The Supreme Court agreed yesterday to decide whether federal laws protecting the national symbol, the bald eagle, override the treaty rights of Indian tribes to hunt them on reservations.
The U.S. Fish and Wildlife Service, after a two-year undercover investigation of illegal trade in bald and golden eagles and other birds in South Dakota, brought charges against more than 40 people, many of them Indians living on or near the Yankton Sioux Reservation, under the Bald Eagle Protection Act and the Endangered Species Act of 1973.
One of those arrested, Dwight Dion Sr., who was charged with selling carcasses and crafts containing the feathers, said prohibitions against hunting and trading in eagles and other birds do not apply to Indians on reservations because Congress, in passing the legislation, did not make it clear that it intended to override those rights.
The 8th U.S. Circuit Court of Appeals agreed, but said treaty rights did not include the right to take protected birds for a commercial purpose or sell them and affirmed Dion's convictions on those counts.
The government argues nevertheless that the appeals court decision in U.S. v. Dion undermines congressional intent to protect wildlife. The Justice Department, asking the high court to overturn the appeals court, argues that Indian treaty rights do not permit "hunting a species to extinction." Another HHS Candidate
* Add another name to the list of candidates to replace Margaret M. Heckler as secretary of Health and Human Services.
Dr. William Walsh, the physician who heads Project Hope, the health-care and health-education organization, is now under consideration, sources said yesterday. In 1980, Walsh headed Ronald Reagan's transition task force on health. 'Notch Babies' Protest
* Two hundred senior citizens carted 130,000 petitions into a congressional hearing yesterday demanding higher Social Security benefits for so-called "notch babies" -- people born from 1917 to 1921.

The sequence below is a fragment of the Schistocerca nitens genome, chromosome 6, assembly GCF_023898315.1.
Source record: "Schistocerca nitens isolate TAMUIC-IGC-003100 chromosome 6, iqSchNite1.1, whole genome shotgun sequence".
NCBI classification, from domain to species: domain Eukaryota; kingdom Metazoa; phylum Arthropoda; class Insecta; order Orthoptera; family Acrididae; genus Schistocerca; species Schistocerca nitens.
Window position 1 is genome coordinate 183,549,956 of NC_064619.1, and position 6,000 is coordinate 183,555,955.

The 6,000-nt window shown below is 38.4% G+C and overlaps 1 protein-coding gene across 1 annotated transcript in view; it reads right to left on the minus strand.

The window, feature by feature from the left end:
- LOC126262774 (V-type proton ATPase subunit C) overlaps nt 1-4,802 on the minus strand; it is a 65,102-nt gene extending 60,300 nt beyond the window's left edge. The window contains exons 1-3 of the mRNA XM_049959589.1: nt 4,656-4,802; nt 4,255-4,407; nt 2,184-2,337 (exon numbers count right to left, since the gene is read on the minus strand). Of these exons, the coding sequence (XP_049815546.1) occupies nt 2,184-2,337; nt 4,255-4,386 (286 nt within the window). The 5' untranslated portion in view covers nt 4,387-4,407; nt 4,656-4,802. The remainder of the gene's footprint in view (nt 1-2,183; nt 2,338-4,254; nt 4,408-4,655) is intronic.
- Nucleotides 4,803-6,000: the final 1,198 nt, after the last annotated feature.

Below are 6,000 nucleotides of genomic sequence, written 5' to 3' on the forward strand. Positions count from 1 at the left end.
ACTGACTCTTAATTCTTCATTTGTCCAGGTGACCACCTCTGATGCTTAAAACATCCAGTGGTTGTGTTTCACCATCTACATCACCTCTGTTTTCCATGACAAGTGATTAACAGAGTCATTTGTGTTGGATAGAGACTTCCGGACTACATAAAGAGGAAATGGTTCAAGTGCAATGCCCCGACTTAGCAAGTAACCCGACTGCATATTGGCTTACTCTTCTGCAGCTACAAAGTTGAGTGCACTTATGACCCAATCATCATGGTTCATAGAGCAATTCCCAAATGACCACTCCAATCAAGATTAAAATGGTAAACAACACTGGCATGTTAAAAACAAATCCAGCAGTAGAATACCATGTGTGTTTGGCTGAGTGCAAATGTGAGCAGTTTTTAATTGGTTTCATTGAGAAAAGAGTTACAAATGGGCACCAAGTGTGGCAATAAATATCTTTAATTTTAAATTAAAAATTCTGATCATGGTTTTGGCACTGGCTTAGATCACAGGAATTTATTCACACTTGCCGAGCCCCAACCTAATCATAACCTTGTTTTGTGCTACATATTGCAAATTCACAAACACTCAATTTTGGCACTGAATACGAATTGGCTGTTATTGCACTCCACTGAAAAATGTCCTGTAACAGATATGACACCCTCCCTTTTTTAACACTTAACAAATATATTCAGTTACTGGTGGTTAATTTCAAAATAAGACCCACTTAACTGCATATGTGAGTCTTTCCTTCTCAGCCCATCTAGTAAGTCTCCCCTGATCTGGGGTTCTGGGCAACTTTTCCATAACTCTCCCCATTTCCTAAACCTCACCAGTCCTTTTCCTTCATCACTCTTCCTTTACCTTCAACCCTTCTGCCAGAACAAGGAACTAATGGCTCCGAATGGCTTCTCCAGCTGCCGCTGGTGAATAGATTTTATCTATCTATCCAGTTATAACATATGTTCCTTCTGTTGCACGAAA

It was the latest skirmish in a continuing battle to get Congress to reconsider actions it took eight years ago to bring a runaway benefit formula under control.
People born in 1916 -- those now 69 -- who paid the maximum Social Security tax throughout their working careers are drawing benefits that in some cases are as much as $160 a month greater than those received by people born in 1917.
In correcting an error made in 1972, when benefits and wages were first indexed to inflation, Congress let those born in 1916 stay under the old formula, and provided a transition formula for those born in 1917 through 1921. These notch babies actually will get a higher return than persons born after 1921, but less than those born in 1916.
But the notch in benefits was sharper than most experts had expected, and it has been a source of consternation ever since for people like those who trooped into the hearing by the House Select Committee on Aging.
Rep. Edward R. Roybal (D-Calif.), the committee chairman, has 104 cosponsors for a bill to raise benefits for the notch babies by as much as $184 a month. Executive Notes
* At the Consumer Product Safety Commission, Thomas Murr, director of the agency's budget office, has been appointed deputy executive director of the CPSC, its highest civil service job. Murr joined the agency in 1973.
In addition, Paul Rubin has been appointed associate executive director for economic analysis. For the past two years, Rubin has been assistant director for consumer protection of the Federal Trade Commission's Bureau of Economics. Previously, he served with the Council of Economic Advisers.